Keep in mind that you can also fly over restricted airspace such as National Parks, you just can't take off or land there.
Keep in mind that you can also fly over restricted airspace such as National Parks, you just can't take off or land there.

It is good to be precise when discussing these issues. There is generally no "restricted airspace" over NPS land. Restricted airspace is a very particular type of airspace defined by the FAA and I would take great pains to avoid it.

The deal with NPS land is they can tell you that you cannot fly FROM the park land, but they cannot tell you that you cannot fly OVER the park.

This is a great resource to help understand the NAS - chapter 14.pdf
Well the port authority has no authority over aircraft of any type.
No, you do not need permission of any kind to take pictures of a commercial ship..
No, the DHS has no authority either.

As for the LA park drone seizure, yes there is a city ordinance that prohibits the use of any RC vehicle in a city park.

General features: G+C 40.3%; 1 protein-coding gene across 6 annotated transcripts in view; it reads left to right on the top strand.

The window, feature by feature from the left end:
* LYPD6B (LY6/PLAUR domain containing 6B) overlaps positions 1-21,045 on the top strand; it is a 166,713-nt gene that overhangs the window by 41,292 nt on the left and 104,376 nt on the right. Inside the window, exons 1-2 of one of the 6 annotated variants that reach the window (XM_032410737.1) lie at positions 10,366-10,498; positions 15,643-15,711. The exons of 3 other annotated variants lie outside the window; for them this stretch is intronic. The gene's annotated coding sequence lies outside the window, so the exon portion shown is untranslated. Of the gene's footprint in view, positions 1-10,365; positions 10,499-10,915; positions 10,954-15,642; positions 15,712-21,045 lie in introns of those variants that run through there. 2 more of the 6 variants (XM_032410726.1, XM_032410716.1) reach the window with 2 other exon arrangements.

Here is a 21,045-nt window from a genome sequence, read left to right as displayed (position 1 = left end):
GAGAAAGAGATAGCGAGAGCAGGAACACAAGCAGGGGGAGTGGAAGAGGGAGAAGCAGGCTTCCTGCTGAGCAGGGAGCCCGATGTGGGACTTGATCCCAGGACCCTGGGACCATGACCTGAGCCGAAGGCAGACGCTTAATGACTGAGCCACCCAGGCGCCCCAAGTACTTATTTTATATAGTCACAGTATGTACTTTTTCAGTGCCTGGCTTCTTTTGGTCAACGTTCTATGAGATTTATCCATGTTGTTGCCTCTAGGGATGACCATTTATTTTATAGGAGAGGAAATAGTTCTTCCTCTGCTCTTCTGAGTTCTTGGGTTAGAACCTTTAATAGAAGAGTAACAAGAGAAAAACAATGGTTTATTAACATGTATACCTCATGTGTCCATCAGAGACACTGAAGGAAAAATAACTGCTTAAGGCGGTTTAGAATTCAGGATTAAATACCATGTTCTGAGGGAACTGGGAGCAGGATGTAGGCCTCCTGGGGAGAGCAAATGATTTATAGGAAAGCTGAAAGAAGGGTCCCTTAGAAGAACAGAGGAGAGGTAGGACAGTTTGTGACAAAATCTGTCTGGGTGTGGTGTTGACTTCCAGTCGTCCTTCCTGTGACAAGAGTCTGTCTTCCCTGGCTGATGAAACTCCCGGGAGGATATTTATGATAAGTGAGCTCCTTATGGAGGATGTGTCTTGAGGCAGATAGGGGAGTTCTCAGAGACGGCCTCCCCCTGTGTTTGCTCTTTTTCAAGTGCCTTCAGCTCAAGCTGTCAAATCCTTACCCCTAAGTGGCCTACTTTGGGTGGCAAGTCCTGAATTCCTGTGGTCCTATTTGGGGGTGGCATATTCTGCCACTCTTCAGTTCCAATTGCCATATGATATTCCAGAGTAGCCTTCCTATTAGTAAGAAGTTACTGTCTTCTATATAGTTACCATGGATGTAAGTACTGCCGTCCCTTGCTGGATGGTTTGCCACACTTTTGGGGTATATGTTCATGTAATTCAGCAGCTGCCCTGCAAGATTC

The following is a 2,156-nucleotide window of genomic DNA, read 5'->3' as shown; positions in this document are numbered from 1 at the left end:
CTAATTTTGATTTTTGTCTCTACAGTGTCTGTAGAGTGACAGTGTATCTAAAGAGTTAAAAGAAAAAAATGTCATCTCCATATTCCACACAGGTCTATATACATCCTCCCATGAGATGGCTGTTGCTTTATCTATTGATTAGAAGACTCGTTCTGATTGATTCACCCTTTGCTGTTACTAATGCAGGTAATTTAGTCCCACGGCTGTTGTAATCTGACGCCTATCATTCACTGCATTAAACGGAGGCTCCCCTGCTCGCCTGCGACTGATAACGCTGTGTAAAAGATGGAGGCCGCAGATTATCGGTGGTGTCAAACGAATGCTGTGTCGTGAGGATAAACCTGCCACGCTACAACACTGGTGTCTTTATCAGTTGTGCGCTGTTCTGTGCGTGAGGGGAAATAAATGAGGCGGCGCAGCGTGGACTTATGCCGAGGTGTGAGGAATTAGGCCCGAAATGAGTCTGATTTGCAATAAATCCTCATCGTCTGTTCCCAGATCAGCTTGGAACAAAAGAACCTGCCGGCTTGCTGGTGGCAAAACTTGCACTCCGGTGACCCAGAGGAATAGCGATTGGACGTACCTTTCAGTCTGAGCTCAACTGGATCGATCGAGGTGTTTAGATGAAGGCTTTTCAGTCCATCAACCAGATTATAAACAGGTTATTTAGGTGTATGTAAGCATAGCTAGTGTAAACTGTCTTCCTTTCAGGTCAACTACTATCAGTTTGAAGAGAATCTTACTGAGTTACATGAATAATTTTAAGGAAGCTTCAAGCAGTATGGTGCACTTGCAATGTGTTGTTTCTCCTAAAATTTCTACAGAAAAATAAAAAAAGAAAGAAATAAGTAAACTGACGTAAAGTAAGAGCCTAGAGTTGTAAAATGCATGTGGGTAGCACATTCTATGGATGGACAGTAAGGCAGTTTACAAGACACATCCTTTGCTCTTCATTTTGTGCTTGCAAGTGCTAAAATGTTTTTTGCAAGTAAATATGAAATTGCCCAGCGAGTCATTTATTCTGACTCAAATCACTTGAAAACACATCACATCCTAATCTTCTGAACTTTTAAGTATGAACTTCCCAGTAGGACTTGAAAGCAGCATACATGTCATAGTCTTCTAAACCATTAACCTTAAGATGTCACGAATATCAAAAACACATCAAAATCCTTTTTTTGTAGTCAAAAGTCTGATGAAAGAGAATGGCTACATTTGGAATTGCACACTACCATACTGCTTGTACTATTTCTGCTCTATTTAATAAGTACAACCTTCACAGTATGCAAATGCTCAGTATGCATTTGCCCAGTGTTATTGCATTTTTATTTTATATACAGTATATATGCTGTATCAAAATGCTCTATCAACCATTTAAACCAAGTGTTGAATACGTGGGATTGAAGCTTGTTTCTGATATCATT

That pilot is known as "Tom Zebra" and he is also a known activist and troublemaker within LA county.
He had just bought his quad and flew it over an LA county sheriff's patrol building and got his butt chewed out for doing so.
But that incident led the DA to investigate and he found they couldn't legally prosecute!
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I was VERY surprised when they told me that I cannot do this without the express, written consent of the owner of the ship and the captain.
Three words. Airspace is Federal. He or she may well be the captain of the ship. But he or she has exactly as much authority and power to regulate who or what flys in the airspace surrounding that ship as this guy.

Which is to say, exactly zero authority. Its good that you called and asked all the same. But in the future, whenever you call and ask those types of 'can I fly my drone over x' type questions, be prepared to ask for chapter and verse references when told you can't fly.

'Oh I can't fly? I see. Well that's fine, its why I asked after all. But for my own reference could you please tell which exact document grants so and so the power and authority to keep me from flying my drone over x so that I may study the exact verbiage of it myself in the interest of not wanting to get anywhere near where I shouldn't be flying in the future?'

9 times out of 10 I think you'll find the response will be either 'there is no such document' or 'because I said so' or simply 'click'. Which should tell you all you need to know about whether or not what you were just told is accurate and true.